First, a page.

Fighting the Global Amygdala Fire

By Harris A. Eyre - 06 February 2024
Fighting the Global Amygdala Fire

We must transition to a brain-positive economy, a global goal to stop and reverse the loss of brain capital, which puts a premium on brain health and brain skills in accomplishing socio-economic objectives. 

Much like nature science needs the world to understand that the Earth is like a giant organism - Mother Earth - and is all connected and in balance; we must see global human society as one vast brain with media and culture acting like connections between neurons (people).

Recently, I had a wonderful conversation with an Argentine lady on a ferry ride from Buenos Aires, Argentina, to Montevideo, Uruguay. We discussed life, society, and brain issues, fresh on my mind after presenting to the Argentine Congress. However, she exclaimed that with the rise of Javier Milei, the new radical, populist Argentine President, hers and the country's amygdala (emotion center) were ‘on fire.’ Stress and fear are rampant, she noted, making it more challenging to survive and thrive.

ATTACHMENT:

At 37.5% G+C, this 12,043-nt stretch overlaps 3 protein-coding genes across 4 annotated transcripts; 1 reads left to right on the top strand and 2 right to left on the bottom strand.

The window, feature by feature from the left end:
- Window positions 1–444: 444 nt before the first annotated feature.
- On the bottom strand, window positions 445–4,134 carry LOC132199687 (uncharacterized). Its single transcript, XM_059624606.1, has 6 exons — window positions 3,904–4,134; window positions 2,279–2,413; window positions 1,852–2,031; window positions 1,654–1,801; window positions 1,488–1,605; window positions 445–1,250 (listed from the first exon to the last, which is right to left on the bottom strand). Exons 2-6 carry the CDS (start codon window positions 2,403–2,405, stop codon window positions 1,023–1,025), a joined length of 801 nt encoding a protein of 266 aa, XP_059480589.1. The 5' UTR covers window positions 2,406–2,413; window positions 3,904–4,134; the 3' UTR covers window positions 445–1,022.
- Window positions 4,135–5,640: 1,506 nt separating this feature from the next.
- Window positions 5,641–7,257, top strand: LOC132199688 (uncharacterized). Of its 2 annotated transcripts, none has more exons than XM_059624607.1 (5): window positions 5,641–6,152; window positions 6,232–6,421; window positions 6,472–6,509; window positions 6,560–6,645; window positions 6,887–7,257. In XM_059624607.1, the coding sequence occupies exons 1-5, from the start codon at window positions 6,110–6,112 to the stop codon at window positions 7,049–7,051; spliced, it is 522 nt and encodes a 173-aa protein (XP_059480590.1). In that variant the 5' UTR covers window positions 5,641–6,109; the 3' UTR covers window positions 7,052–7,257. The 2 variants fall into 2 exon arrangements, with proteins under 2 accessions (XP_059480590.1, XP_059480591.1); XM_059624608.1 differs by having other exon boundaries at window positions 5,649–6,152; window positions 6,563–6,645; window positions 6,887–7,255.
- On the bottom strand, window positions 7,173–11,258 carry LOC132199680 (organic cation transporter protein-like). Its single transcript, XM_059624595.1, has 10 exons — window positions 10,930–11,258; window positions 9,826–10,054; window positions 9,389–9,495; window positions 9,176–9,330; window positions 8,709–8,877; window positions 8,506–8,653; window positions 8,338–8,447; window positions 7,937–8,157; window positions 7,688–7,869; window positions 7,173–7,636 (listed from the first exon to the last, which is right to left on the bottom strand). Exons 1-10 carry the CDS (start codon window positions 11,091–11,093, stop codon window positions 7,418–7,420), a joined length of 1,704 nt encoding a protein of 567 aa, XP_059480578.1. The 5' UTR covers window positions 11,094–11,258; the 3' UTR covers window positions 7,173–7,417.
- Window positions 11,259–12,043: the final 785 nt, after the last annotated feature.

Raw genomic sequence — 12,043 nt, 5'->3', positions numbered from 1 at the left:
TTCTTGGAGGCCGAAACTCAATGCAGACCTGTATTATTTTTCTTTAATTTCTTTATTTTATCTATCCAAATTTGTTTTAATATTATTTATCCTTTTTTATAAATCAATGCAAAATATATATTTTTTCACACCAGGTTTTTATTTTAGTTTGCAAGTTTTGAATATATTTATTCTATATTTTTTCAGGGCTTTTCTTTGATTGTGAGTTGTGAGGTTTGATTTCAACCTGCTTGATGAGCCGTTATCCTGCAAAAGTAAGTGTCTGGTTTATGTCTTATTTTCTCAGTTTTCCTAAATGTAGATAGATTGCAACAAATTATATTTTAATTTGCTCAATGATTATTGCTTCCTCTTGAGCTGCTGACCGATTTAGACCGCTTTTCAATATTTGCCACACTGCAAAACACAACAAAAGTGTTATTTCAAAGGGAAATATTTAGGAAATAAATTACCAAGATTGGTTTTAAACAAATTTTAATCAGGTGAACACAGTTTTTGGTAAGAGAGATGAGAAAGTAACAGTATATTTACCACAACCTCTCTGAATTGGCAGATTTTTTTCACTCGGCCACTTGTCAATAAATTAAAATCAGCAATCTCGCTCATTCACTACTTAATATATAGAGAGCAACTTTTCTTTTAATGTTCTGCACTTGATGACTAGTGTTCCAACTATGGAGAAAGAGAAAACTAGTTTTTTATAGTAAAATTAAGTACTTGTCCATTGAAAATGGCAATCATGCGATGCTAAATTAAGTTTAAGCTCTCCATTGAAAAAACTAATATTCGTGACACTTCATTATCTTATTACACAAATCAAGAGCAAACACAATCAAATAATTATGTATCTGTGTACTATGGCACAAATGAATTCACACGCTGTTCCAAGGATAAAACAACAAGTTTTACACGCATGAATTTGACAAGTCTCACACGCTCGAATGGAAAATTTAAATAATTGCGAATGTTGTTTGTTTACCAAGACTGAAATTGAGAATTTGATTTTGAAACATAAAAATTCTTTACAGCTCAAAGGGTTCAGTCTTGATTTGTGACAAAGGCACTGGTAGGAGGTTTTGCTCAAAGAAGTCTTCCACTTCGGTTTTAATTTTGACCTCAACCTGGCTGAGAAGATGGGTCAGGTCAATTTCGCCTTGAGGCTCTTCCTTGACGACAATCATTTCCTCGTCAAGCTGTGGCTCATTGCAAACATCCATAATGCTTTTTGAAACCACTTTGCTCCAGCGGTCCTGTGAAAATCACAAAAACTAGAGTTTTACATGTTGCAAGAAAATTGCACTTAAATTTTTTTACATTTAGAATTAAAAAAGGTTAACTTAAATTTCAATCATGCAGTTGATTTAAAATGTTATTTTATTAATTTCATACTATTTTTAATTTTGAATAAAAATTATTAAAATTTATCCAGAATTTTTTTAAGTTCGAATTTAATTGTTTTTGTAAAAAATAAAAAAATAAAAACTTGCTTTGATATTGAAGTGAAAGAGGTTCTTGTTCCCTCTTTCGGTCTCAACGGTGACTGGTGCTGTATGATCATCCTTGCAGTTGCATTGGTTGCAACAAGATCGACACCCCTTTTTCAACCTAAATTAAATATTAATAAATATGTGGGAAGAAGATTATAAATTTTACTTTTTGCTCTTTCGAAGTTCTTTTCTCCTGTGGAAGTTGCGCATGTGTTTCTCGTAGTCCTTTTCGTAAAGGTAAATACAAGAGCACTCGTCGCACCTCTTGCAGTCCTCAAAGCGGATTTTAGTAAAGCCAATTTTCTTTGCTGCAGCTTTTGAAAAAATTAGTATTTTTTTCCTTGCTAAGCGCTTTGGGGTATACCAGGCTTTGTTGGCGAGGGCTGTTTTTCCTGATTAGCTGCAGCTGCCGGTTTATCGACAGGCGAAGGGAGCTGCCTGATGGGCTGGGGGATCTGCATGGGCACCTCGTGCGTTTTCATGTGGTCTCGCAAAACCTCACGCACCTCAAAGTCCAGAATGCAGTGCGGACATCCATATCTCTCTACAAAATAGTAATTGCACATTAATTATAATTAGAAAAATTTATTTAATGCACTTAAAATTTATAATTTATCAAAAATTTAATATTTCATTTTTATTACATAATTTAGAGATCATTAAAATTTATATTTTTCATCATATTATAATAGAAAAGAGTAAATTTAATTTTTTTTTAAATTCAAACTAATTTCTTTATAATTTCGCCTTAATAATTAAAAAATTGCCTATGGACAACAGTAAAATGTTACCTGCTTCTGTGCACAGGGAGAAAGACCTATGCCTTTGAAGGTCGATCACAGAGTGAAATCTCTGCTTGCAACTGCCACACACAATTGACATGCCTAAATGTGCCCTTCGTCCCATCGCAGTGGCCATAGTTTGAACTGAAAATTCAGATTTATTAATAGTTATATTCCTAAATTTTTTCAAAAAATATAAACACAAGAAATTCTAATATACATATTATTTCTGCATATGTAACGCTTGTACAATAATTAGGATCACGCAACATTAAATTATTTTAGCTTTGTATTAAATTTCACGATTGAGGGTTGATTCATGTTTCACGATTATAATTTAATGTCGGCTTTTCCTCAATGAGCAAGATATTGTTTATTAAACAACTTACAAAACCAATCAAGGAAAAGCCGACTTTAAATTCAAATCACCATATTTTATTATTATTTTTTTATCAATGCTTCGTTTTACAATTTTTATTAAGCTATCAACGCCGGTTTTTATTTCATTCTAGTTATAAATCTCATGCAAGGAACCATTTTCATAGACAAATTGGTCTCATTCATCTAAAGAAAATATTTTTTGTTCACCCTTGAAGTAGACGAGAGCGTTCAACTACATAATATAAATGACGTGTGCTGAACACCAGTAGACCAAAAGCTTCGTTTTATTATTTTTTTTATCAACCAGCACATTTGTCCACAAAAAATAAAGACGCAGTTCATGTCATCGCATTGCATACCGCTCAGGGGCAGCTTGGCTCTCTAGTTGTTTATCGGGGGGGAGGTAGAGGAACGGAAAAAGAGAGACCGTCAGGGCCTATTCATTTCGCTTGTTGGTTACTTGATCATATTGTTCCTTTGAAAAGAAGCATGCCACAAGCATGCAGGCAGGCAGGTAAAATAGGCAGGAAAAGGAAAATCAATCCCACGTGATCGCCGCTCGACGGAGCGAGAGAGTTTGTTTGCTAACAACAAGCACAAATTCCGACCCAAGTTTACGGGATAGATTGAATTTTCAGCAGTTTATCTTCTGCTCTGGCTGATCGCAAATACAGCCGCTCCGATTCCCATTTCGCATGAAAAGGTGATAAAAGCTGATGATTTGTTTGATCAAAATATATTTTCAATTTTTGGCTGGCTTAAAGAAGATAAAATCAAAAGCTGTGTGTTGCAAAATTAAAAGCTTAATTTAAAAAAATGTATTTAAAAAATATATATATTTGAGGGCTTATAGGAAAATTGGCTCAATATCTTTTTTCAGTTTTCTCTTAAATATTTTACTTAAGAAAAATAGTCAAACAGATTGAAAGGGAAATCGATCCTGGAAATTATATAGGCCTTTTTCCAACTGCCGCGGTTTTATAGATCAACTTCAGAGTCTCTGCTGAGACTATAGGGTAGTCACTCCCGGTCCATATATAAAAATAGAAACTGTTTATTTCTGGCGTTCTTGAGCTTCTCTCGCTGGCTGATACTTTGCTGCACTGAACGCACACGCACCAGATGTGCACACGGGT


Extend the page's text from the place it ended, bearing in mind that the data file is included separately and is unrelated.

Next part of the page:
Indeed, she is probably right about the brains of her fellow citizens. There is a range of studies showing societal megatrends negatively influencing our brains. For example, a 2022 study correlated large-scale United Kingdom biobank data over 14 years with the local stock market index and residents’ mood. They showed maximal stock market volatility was associated with volumetric measures of affective brain regions. Similar outcomes were seen in brain scans after earthquakes, warzone experiences, 9/11 terrorist attacks and the COVID-19 outbreak.

As I reflect on this profound point by my new Argentine friend, I believe the global amygdala is on fire. The Gallup 2023 Global Emotions Report of data from 2022 noted global unhappiness remains at an all-time high set in 2021.

Furthermore, the flames of this fire will be fanned in 2024 when a large chunk of the global population is voting in a national election and mis- and disinformation, and political volatility are rapidly escalating. There are major concerns with trends suggesting democracy strength is weakening, on average, around the world.